Adding strategic value is an obvious one. But other traits are important to corporate venture capital investors too.
As institutional investors retreat from venture capital in the face of tougher economic conditions, corporate VCs are becoming more of an important consideration for startups seeking to raise funds.
Corporate-backed venture capital deals fell just 2% in 2022 compared with a 25% decline for VC overall, according to GCV data. Moreover, a record 101 new CVC units were created in 2022, showing how much of a prominent role that corporates take in courting startups.
But the CVC sector can also be confusing for startups as corporate funds often differ from each other widely and have varying investment criteria.
One obvious trait of CVC investors is that they are looking for strategic value in addition to a financial return. Most corporate investors will tell you they are looking for startups that help their parents realise their future strategy.
But they are also looking for other features in startups, some of which are a bit different from what a financial VC might look for.
These are four things that corporate investors told us they look for:
1. Team dynamics and founders’ motivations
How well the startup team works together to build a company counts for a lot. Corporates put a lot of emphasis on founders’ vision, commitment and prior success at building companies. “At early stage it really comes down to the founder and their story – why are they doing this? It needs to be something that keeps them going for a long time,” says Marie-Christine Razaire, principal at Northwestern Mutual Future Ventures.
Some also need to gel with the founders and take time to get to know them. “You want to build a relationship with the founder and recognise that over five years – is this someone I want to work with, is there going to be a relationship there?” says Razaire.
Francis Lowry, senior associate at Allstate Ventures, likes to get to know the founders well to understand their motivations and their ability to overcome adversity. “I always try and spend time with founders, even in an informal setting over a few beers, just to see what makes them tick. Is it all about money, or do they really believe in what they’re doing?” says Lowry.
2. Ability to adapt and act fast
Adaptability is another often cited personality trait corporate investors look for in teams. This is especially the case in fledgling markets that do not exist yet, such as deep tech, where the ability to change direction quickly is imperative.
“I look for teams that are very quickly able to execute and adapt in especially nascent markets, like synthetic biology, carbon dioxide removal,” says Ankesh Madan, senior associate, Hitachi Ventures. “These are areas where there’s no playbook, and that’s why I prefer to invest in teams that I know can help build the playbook of these new industries.”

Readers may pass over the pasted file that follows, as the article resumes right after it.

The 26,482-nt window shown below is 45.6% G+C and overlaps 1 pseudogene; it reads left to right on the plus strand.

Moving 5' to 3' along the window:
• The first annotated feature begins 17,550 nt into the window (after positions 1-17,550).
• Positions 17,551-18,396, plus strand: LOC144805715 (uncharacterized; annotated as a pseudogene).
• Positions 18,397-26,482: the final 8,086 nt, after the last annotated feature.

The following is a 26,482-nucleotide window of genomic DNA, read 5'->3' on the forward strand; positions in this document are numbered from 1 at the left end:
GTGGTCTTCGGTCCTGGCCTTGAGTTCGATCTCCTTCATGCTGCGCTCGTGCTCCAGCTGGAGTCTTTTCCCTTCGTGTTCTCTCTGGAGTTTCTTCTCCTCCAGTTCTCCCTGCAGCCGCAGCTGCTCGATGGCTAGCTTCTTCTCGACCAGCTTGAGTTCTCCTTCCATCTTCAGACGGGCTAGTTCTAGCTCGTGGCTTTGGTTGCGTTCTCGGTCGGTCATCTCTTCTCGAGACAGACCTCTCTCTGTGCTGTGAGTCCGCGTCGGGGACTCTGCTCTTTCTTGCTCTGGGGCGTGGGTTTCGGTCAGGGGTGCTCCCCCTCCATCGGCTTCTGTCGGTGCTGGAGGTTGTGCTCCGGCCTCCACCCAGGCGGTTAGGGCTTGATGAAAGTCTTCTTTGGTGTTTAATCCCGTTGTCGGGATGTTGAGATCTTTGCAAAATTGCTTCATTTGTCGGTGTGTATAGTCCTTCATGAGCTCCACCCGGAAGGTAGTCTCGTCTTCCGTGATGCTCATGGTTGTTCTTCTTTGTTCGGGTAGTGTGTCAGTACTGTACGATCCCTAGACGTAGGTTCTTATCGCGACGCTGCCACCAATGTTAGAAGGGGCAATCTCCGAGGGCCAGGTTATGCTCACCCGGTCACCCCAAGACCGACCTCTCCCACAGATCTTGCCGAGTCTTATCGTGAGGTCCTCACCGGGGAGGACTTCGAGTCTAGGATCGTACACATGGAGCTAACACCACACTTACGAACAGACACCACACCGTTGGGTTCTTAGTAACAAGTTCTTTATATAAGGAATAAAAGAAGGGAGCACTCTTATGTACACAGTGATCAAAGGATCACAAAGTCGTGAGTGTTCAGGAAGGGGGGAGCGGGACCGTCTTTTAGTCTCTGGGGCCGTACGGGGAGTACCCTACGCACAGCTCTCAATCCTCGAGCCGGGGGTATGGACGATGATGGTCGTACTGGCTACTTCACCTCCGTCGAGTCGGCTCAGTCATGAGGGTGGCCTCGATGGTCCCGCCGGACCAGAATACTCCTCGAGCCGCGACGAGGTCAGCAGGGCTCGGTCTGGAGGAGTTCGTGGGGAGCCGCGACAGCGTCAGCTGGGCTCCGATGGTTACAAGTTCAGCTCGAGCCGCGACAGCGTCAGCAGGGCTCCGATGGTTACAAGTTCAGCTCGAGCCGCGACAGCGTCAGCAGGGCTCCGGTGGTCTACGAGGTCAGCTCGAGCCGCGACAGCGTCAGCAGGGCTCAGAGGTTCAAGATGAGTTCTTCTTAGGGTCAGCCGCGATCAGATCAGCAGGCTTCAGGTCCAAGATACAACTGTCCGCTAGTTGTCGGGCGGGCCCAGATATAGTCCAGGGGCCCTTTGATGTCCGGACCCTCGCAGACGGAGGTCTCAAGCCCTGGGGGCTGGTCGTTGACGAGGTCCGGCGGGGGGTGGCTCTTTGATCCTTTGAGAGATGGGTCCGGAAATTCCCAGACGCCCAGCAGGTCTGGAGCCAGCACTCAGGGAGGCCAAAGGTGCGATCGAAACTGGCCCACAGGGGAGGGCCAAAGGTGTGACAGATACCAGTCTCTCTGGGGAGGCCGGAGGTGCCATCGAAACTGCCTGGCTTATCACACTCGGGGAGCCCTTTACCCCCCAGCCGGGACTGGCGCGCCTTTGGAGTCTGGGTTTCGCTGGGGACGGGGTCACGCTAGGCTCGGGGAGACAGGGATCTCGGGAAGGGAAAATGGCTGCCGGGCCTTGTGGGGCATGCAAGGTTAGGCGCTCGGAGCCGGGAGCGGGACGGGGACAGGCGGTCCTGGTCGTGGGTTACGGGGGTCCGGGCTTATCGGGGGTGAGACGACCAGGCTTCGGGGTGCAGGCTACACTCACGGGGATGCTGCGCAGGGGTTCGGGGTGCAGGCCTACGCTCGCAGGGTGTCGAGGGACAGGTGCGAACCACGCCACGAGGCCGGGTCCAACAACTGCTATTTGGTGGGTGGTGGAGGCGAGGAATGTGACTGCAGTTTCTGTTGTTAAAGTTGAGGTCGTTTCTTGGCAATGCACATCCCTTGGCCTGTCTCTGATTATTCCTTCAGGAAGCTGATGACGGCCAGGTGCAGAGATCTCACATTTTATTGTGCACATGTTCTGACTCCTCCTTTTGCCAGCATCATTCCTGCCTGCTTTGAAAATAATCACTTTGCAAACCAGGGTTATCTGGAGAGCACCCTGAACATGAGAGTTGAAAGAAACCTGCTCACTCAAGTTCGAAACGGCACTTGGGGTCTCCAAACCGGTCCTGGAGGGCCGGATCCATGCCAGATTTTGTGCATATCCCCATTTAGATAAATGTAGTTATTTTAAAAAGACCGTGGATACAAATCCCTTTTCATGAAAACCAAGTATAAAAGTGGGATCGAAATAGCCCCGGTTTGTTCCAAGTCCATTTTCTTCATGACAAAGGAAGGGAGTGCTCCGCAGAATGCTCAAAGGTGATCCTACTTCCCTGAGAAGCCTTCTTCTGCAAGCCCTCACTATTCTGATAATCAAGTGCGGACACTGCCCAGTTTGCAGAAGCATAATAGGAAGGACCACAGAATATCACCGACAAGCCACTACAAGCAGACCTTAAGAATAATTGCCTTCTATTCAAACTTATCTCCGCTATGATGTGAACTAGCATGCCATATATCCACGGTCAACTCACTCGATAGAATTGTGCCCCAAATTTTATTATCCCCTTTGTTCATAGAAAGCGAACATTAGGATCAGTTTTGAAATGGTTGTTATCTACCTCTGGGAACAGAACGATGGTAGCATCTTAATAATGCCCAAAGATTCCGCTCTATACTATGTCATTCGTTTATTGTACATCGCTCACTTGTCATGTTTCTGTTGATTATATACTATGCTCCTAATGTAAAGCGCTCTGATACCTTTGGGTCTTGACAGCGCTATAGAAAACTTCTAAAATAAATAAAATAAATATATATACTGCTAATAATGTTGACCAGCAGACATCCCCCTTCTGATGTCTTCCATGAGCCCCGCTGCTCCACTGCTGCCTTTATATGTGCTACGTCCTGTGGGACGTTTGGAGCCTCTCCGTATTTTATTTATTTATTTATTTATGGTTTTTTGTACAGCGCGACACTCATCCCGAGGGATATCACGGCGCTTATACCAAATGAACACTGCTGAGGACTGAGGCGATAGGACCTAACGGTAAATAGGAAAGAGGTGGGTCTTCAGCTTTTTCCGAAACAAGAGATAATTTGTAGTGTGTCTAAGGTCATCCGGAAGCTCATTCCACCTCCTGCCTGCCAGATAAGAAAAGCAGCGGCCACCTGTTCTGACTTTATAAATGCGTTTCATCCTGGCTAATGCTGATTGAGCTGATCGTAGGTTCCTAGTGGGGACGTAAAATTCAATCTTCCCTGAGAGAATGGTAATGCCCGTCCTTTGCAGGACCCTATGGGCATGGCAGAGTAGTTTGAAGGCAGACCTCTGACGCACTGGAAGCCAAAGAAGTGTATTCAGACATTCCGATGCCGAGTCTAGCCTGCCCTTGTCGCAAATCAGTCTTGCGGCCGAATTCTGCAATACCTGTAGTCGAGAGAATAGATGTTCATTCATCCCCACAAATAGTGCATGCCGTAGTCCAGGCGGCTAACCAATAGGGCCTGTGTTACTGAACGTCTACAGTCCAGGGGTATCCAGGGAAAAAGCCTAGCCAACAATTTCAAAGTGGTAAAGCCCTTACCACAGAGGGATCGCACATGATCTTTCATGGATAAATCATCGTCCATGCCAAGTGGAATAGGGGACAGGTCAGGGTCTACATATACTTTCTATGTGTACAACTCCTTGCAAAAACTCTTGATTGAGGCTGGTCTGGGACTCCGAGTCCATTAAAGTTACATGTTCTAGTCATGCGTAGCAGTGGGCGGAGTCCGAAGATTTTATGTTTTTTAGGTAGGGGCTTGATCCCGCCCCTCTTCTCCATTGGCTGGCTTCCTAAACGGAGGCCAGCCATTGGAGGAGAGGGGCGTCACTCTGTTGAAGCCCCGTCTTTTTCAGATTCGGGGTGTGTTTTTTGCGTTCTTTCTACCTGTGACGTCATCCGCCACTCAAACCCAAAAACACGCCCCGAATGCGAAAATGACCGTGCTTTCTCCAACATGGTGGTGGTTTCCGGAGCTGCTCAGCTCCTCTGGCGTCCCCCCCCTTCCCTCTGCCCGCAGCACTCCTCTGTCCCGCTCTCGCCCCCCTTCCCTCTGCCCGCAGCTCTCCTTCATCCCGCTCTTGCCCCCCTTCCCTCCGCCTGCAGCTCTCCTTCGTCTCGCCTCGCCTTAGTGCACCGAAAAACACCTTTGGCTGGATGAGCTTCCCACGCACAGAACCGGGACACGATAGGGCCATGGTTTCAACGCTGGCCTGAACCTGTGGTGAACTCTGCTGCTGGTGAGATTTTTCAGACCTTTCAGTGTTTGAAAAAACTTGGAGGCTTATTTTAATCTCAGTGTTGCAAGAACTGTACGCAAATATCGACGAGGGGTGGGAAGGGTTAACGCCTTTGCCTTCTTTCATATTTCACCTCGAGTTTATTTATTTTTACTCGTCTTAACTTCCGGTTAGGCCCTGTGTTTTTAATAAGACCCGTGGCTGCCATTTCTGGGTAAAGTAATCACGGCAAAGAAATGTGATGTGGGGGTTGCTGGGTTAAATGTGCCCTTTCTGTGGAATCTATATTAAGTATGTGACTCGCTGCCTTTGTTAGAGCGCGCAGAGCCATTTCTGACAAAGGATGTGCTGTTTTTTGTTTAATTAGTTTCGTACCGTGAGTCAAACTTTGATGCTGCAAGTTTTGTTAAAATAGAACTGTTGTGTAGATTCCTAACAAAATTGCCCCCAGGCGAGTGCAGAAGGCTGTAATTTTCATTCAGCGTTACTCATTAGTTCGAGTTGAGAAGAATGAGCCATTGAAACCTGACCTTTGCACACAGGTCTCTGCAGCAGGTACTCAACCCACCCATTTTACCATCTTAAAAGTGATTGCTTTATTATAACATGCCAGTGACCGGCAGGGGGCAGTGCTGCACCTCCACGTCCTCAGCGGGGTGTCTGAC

In today’s tough market conditions, the ability of teams and founders to show they can quickly carry out their vision is also increasingly important. Will Thorne, head of Scor Ventures, the investment arm of French reinsurer Scor, says the ability to show you can execute quickly is a priority.
“The thing we’re really looking for in the current markets is people who are very fast executors, because in a market where it’s harder than ever to fundraise, speed of delivery and speed of execution is going to be what sets you apart,” says Thorne.
3. You have identified a pain point at the corporation
Startups that can show a solution to a particular problem the parent corporation is trying to solve have a good chance of getting through the front door. Even knowing someone in the corporate who has identified the startup’s technology as a possible solution can speed things along.
“If you’ve already identified the problem that you have a solution for, it’s really one of the biggest pieces to the product market fit issue,” says Stefon Crawford, partner at GM Ventures.
4. You don’t need a polished business concept
Some early-stage corporate investors prefer to consider startups that show a passion and knowledge about a gap in the market but not necessarily have a refined minimum viable product concept. This is because they prefer to do a deep dive in the technology themselves as part of the investment process.
SRI Ventures, the corporate venture arm of US research institute SRI International, takes this tack. “Since we have the backing of the research lab, we are very focused on ideas that maybe aren’t totally proven, especially since we are an early-stage investor,” says Ryan Lewis, partner of SRI Ventures.
The earlier the CVC can be involved in researching the technology the startup is working on, the better. “We will identify gaps that exist no matter how mature that first MVP [minimum viable product] is, and so, the best fit for us is someone that’s really thought through an idea, or even better, is just really passionate about a sector or sub sector and has a plan about how they would attack it,” says Lewis.